The foregoing object and advantages of the invention are accomplished by providing a collar of soft foam, closed cell elastic sheet material that has the usual central neck opening therein and a radial slit having overlappable edges. The lower portion of the collar may be attached to the head side of the lower part of the two-part collar frame or wall which separates the head and body sides of the machine and which parts have opposed recesses to define an opening to loosely receive the neck of a patient. With the two frame parts separated and a patient in place with the neck in the collar opening, the collar is brought up tightly around the back of the neck and the lower portion of the collar clamped against the head side of the lower part by a U-shaped clamp. The upper portion of the collar then is passed between the two separated parts of the collar frame to the body side thereof. The wall or frame parts are then closed and the flaps on the body side of the frame defined by the slit in the foam-like sheet or collar are folded and overlapped over the patients upper torso adjacent the neck.
There is movably carried on the body side of the upper frame part an anterior chest seal block which is moved down on the foam-like material, pushing the anterior point of pressure of the collar away from the anterior neck and anterior lateral neck of the patient and onto the bony structure of the anterior chest and anterior-lateral chest, namely the sternum (breast bone) and both clavicles (collar bone). That portion of the foam-like sheet extending on the body side then is folded and pushed up against the anterior chest seal block and the upper wall part and is clamped thereagainst by the two arms of a scissors clamp. This arrangement produces a relatively air-tight seal around the patient's posterior neck and arterior chest, while avoiding pressure on the arterior neck and anterior lateral neck but maintaining a continuous area of pressure on the patient's skin to provide the necessary seal.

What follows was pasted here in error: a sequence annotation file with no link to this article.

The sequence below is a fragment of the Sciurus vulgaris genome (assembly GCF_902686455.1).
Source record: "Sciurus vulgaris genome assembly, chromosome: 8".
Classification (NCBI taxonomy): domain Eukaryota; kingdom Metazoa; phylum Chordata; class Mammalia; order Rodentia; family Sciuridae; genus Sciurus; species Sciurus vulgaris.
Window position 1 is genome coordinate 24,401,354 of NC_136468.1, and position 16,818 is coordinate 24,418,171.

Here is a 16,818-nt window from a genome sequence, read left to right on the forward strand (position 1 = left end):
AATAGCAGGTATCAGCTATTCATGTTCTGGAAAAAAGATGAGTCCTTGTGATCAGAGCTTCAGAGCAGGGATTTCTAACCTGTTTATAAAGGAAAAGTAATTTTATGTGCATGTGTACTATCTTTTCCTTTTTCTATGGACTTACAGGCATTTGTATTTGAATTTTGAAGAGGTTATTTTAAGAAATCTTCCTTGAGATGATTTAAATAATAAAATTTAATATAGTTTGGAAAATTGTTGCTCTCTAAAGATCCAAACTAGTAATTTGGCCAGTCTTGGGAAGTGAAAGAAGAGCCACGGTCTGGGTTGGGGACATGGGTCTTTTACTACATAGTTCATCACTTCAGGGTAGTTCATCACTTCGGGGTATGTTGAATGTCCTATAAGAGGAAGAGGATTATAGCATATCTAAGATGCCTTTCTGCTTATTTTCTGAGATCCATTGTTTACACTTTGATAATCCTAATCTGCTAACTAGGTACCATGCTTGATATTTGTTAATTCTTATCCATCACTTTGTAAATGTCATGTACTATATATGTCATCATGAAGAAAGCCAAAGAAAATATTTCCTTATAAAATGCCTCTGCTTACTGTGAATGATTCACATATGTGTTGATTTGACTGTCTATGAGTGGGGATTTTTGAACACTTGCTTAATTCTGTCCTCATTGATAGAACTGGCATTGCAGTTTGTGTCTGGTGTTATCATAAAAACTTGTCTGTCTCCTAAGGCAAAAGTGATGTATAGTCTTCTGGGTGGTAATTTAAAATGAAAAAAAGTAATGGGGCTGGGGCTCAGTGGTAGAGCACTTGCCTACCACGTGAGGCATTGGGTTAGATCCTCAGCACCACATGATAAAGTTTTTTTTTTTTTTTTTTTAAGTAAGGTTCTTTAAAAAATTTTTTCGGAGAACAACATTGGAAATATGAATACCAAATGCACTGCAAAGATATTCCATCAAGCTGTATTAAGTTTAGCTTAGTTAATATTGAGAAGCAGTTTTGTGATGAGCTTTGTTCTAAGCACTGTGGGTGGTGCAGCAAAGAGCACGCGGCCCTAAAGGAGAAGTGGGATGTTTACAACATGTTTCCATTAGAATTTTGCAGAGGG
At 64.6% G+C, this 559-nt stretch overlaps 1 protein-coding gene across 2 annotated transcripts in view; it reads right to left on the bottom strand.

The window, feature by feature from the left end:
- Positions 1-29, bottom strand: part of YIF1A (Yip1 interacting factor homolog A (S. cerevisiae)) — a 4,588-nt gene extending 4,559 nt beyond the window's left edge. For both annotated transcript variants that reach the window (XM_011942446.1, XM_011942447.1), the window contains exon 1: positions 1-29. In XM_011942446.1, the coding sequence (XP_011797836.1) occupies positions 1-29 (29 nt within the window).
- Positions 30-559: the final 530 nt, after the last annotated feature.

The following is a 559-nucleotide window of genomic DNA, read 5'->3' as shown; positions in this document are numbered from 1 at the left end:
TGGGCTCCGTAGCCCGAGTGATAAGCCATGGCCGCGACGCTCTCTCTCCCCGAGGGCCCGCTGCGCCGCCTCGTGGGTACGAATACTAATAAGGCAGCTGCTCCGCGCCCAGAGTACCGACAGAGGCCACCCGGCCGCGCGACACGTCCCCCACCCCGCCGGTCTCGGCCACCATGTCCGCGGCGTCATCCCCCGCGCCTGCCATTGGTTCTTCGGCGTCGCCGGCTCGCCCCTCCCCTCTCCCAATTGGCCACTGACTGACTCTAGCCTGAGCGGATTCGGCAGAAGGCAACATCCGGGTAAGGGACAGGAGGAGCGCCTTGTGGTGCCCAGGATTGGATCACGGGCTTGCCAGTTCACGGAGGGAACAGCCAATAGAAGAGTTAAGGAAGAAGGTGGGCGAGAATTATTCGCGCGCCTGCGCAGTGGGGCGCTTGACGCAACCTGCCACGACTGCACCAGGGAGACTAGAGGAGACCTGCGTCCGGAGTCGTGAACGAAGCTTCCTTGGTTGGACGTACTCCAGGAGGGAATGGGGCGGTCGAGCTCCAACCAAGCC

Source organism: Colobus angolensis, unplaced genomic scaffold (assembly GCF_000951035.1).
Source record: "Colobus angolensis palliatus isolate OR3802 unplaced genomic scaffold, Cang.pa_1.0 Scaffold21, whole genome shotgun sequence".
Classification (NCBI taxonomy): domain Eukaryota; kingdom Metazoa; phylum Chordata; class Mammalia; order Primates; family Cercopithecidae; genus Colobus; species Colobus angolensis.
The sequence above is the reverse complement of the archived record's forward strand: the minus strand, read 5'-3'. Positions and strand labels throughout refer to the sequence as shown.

This arrangement of the collar is adjustable for different size necks by varying the size of the anterior chest seal block which allows for greater or lesser downward pressure against the bony structure of the anterior chest while the elasticity of the foam-like sheet provides a closer fit and seal for the posterior neck. A further advantage is that the soft foam-like, closed cell sheet is less abrasive and therefore less likely to cause skin irritation. The hole in the center of the collar may be made in various sizes for necks of different size. Also the radial slit from the hole to the periphery of the collar allows for overlapping of the edges of the slit to give varying adjustment for necks and chests of different size.
While this invention will hereafter be described in detail with reference to a resuscitator, such as that shown in my above-mentioned U.S. Pat. No. 4,481,938, it will be understood that this invention is applicable for use in any resuscitator or respirator wherein the body or head of a patient, or both, is enclosed in a pressure chamber.
FIG. 1 is a fragmentary perspective view of the head side of the dividing wall of a resuscitator embodying this invention with a patient sealed therein.